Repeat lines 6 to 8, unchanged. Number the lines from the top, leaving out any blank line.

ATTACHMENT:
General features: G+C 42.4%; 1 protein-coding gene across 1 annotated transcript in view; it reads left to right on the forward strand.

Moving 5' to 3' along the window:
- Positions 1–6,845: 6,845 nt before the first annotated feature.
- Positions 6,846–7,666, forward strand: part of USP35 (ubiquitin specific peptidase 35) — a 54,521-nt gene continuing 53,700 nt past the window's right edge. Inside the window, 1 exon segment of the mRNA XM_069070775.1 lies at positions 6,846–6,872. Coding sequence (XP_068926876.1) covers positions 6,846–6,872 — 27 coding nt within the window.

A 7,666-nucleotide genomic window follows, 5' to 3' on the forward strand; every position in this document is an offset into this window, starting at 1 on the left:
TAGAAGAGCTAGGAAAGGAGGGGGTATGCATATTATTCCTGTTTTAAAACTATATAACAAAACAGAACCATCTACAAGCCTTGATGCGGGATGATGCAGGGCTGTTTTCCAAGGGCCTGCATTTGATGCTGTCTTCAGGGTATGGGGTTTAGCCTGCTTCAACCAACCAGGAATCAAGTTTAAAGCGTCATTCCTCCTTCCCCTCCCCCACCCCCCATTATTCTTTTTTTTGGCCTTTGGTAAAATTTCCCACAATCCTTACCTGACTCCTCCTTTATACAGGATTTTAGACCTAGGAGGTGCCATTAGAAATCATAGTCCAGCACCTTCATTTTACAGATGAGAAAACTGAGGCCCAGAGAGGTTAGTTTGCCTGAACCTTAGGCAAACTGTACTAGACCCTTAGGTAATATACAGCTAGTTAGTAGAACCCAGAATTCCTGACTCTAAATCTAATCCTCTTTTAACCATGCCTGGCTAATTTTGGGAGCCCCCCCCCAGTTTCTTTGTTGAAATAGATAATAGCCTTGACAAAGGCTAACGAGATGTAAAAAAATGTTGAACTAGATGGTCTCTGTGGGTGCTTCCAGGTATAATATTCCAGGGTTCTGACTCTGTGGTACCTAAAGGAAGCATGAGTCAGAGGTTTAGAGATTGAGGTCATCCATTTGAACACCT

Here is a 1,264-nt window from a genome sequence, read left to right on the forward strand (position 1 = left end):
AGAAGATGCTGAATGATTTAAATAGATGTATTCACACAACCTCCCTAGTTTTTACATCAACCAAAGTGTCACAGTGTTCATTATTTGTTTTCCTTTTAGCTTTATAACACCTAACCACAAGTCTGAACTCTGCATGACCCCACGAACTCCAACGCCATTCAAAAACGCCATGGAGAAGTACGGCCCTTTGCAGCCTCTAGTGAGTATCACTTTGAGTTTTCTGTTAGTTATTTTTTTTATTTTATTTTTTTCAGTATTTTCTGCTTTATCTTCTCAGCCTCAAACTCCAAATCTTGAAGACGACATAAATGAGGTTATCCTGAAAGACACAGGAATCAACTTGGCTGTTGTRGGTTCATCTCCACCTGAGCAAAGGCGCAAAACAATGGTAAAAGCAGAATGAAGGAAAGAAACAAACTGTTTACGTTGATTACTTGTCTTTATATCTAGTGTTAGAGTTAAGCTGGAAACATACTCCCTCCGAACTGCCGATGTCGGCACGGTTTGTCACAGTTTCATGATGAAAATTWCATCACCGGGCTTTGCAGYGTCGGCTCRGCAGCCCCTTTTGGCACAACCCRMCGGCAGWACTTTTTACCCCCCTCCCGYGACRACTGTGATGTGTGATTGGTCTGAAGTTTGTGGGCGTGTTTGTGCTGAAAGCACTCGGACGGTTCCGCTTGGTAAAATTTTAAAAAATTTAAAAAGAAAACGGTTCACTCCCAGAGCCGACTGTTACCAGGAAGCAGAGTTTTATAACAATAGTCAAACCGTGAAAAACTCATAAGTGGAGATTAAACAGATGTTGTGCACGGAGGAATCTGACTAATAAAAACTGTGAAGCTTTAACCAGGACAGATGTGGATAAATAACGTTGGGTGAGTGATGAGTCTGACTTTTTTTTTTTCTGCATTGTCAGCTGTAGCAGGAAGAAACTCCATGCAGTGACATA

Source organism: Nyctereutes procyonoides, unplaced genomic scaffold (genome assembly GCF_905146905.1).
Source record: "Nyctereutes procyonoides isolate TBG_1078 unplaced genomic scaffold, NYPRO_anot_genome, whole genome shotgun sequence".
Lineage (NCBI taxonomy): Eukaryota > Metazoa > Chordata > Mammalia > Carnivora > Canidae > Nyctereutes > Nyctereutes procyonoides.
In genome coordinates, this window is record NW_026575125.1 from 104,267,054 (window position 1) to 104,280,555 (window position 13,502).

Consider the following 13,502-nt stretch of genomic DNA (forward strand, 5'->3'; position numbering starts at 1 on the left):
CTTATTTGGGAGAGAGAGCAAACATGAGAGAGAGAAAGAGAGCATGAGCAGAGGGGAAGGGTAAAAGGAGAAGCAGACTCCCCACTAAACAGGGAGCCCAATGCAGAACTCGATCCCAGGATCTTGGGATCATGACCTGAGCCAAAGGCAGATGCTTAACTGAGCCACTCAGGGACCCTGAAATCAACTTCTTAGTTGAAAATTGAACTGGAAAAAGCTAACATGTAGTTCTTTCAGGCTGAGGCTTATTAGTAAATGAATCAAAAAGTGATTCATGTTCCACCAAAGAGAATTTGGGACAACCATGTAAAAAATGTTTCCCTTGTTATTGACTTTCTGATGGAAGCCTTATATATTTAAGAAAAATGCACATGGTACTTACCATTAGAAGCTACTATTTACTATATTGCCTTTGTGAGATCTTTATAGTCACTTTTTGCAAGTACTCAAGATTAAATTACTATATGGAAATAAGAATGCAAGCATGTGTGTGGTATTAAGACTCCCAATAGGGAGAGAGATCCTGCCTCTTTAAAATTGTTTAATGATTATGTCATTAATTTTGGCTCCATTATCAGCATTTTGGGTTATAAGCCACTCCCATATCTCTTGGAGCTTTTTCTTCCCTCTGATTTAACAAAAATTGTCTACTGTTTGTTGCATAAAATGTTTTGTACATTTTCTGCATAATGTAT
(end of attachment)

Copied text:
TAGAAGAGCTAGGAAAGGAGGGGGTATGCATATTATTCCTGTTTTAAAACTATATAACAAAACAGAACCATCTACAAGCCTTGATGCGGGATGATGCAGGGCTGTTTTCCAAGGGCCTGCATTTGATGCTGTCTTCAGGGTATGGGGTTTAGCCTGCTTCAACCAACCAGGAATCAAGTTTAAAGCGTCATTCCTCCTTCCCCTCCCCCACCCCCCATTATTCTTTTTTTTGGCCTTTGGTAAAATTTCCCACAATCCTTACCTGACTCCTCCTTTATACAGGATTTTAGACCTAGGAGGTGCCATTAGAAATCATAGTCCAGCACCTTCATTTTACAGATGAGAAAACTGAGGCCCAGAGAGGTTAGTTTGCCTGAACCTTAGGCAAACTGTACTAGACCCTTAGGTAATATACAGCTAGTTAGTAGAACCCAGAATTCCTGACTCTAAATCTAATCCTCTTTTAACCATGCCTGGCTAATTTTGGGAGCCCCCCCCCAGTTTCTTTGTTGAAATAGATAATAGCCTTGACAAAGGCTAACGAGATGTAAAAAAATGTTGAACTAGATGGTCTCTGTGGGTGCTTCCAGGTATAATATTCCAGGGTTCTGACTCTGTGGTACCTAAAGGAAGCATGAGTCAGAGGTTTAGAGATTGAGGTCATCCATTTGAACACCT

Here is a 1,264-nt window from a genome sequence, read left to right on the forward strand (position 1 = left end):
AGAAGATGCTGAATGATTTAAATAGATGTATTCACACAACCTCCCTAGTTTTTACATCAACCAAAGTGTCACAGTGTTCATTATTTGTTTTCCTTTTAGCTTTATAACACCTAACCACAAGTCTGAACTCTGCATGACCCCACGAACTCCAACGCCATTCAAAAACGCCATGGAGAAGTACGGCCCTTTGCAGCCTCTAGTGAGTATCACTTTGAGTTTTCTGTTAGTTATTTTTTTTATTTTATTTTTTTCAGTATTTTCTGCTTTATCTTCTCAGCCTCAAACTCCAAATCTTGAAGACGACATAAATGAGGTTATCCTGAAAGACACAGGAATCAACTTGGCTGTTGTRGGTTCATCTCCACCTGAGCAAAGGCGCAAAACAATGGTAAAAGCAGAATGAAGGAAAGAAACAAACTGTTTACGTTGATTACTTGTCTTTATATCTAGTGTTAGAGTTAAGCTGGAAACATACTCCCTCCGAACTGCCGATGTCGGCACGGTTTGTCACAGTTTCATGATGAAAATTWCATCACCGGGCTTTGCAGYGTCGGCTCRGCAGCCCCTTTTGGCACAACCCRMCGGCAGWACTTTTTACCCCCCTCCCGYGACRACTGTGATGTGTGATTGGTCTGAAGTTTGTGGGCGTGTTTGTGCTGAAAGCACTCGGACGGTTCCGCTTGGTAAAATTTTAAAAAATTTAAAAAGAAAACGGTTCACTCCCAGAGCCGACTGTTACCAGGAAGCAGAGTTTTATAACAATAGTCAAACCGTGAAAAACTCATAAGTGGAGATTAAACAGATGTTGTGCACGGAGGAATCTGACTAATAAAAACTGTGAAGCTTTAACCAGGACAGATGTGGATAAATAACGTTGGGTGAGTGATGAGTCTGACTTTTTTTTTTTCTGCATTGTCAGCTGTAGCAGGAAGAAACTCCATGCAGTGACATA